Council chiefs risk bad luck for borough as Christmas decorations remain up after Twelfth Night

King Street's Christmas tree
King Street's Christmas tree
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Bad luck looks set to descend on parts of South Tyneside - well if old superstitions are anything to go by.

Traditionally, all festive decorations should be removed by Twelfth Night after Christmas – or else the rest of the year will be filled with bad luck.

South Shields Town Hall looking all festive in the run up to Christmas

South Shields Town Hall looking all festive in the run up to Christmas

However, yesterday, the trees were still up outside South Shields Town Hall, in the centre of King Street and outside the Word in Market Place.

Hebburn’s festive fir was also still on show.

Luckily for residents in Jarrow, they’ve been spared any ‘misery’ as their tree has already been removes.

Council bosses say the trees, and in some cases decorative lights, are currently being packed away for next year.

However, it takes up to four weeks for the borough to become festive-free once again.

But, bad luck may well have been avoided as any decorations which are still up aren’t switched on.

Coun Moira Smith, leader member for area management and community safety at South Tyneside Council, said: “Every year the borough’s festive illuminations and displays generate a lot of festive cheer across South Tyneside.

“Our colourful Christmas lights, trees and decorations throughout the borough help to create a special magical atmosphere for both residents and visitors to enjoy during the festive period.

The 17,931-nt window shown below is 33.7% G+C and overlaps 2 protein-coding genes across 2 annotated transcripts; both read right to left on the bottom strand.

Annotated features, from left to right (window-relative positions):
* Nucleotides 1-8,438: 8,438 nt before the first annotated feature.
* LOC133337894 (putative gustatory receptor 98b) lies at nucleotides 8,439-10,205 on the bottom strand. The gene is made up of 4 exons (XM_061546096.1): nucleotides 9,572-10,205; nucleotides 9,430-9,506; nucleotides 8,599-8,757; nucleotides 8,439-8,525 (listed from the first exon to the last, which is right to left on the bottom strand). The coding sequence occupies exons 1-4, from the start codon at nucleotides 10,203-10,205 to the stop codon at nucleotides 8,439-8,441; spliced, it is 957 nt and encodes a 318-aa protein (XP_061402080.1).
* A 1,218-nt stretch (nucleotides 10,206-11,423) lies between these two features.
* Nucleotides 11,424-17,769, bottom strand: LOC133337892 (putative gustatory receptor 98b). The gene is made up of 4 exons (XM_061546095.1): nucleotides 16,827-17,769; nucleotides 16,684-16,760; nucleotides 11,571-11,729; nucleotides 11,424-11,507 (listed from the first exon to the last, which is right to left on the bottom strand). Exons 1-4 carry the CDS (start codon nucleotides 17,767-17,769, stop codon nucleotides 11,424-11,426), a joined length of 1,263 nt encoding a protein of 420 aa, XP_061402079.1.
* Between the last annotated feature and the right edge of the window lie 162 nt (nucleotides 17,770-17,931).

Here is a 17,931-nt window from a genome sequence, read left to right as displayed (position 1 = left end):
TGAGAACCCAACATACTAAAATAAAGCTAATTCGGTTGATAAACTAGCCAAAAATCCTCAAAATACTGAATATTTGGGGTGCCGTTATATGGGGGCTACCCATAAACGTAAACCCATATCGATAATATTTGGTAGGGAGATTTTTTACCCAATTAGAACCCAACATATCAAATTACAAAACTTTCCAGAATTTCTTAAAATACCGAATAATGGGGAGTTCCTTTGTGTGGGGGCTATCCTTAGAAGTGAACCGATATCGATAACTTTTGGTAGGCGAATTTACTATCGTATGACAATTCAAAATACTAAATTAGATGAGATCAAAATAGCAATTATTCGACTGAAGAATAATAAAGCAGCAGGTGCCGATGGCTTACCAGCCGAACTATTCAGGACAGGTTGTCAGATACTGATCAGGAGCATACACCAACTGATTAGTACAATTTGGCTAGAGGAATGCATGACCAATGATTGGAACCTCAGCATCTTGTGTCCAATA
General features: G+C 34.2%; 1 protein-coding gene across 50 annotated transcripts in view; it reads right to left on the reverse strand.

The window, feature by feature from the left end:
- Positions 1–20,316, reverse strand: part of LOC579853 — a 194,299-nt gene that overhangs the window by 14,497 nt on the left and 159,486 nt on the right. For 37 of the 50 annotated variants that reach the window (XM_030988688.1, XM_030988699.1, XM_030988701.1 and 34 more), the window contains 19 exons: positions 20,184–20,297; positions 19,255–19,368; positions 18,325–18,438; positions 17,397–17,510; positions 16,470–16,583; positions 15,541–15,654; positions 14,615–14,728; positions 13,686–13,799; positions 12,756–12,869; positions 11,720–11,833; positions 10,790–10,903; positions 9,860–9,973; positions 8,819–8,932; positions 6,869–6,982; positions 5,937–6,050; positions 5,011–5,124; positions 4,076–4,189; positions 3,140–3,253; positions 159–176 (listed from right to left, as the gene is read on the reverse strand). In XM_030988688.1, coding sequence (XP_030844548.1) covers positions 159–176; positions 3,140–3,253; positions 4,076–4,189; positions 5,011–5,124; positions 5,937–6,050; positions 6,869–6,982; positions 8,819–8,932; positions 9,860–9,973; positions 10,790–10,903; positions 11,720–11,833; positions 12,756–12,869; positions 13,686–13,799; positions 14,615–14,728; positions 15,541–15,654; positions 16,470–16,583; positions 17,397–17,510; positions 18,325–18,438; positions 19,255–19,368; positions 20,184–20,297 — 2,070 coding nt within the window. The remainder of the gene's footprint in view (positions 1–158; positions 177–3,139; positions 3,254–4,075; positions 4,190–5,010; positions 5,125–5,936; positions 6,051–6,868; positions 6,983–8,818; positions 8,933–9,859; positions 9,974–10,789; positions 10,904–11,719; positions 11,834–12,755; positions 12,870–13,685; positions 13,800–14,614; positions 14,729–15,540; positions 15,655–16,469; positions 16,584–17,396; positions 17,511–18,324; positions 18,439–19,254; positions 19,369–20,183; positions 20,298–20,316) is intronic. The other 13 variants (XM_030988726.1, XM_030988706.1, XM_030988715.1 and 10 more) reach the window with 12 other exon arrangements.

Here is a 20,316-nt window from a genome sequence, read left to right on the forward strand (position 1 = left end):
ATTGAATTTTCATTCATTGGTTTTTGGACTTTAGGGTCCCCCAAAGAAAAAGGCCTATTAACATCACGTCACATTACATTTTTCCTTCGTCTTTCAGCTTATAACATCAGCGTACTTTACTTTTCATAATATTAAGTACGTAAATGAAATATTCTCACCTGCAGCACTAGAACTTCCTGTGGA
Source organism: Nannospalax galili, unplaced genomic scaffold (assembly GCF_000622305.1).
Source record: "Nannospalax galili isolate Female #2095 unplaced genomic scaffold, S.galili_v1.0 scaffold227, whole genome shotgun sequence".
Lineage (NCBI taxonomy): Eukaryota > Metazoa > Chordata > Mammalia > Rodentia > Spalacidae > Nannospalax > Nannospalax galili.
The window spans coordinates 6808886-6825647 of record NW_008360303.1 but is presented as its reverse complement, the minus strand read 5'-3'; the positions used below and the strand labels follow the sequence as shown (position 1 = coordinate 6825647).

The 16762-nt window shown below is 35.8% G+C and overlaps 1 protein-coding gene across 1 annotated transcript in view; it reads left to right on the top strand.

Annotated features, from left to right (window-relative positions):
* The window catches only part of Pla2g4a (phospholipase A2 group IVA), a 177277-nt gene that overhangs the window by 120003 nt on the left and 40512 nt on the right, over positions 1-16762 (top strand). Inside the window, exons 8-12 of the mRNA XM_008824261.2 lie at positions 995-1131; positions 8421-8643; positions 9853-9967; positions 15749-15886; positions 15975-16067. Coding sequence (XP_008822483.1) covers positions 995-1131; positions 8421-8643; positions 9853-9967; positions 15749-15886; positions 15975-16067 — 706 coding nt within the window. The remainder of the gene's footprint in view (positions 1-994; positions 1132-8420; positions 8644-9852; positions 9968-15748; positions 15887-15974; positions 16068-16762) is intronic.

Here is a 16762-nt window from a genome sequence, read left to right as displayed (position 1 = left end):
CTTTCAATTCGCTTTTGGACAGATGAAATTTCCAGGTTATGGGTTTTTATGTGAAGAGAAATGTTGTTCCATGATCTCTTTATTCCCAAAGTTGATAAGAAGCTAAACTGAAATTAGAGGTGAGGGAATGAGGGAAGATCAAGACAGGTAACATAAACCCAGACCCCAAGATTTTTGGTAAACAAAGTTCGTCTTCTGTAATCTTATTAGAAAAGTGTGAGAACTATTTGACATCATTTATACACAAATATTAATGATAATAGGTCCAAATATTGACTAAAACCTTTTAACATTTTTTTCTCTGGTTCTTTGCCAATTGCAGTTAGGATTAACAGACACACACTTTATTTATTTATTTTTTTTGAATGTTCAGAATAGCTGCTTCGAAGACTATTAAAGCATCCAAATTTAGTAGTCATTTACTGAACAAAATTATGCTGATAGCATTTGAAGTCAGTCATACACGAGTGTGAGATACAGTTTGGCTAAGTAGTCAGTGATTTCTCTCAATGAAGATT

“It takes around four weeks to put them up and test them so it can take just as long to carefully take them down, check them over and store them away ready for next year.

Coun Smith added: “Unfortunately it is not possible to take down all of the lights and decorations before the traditional ‘Twelfth Night’ although those still in place are switched off at this time.

“We hope residents and visitors have enjoyed our displays throughout the borough’s town centres and villages, including our Winter Wonderland lights at St Hilda’s Church Gardens and our festive lights switch-on events. We look forward to next year.”

Different traditions mark the date of Twelfth Night as either January 5 or 6.

The Church of England, celebrates the event on the 5th and refers to the night before Epiphany – a Christian feast day which marks the revelation of God the Son as a human being in Jesus.

However, some people count the first day of Christmas as December 26, so therefore Twelfth Night falls on January 6, the evening of Epiphany itself.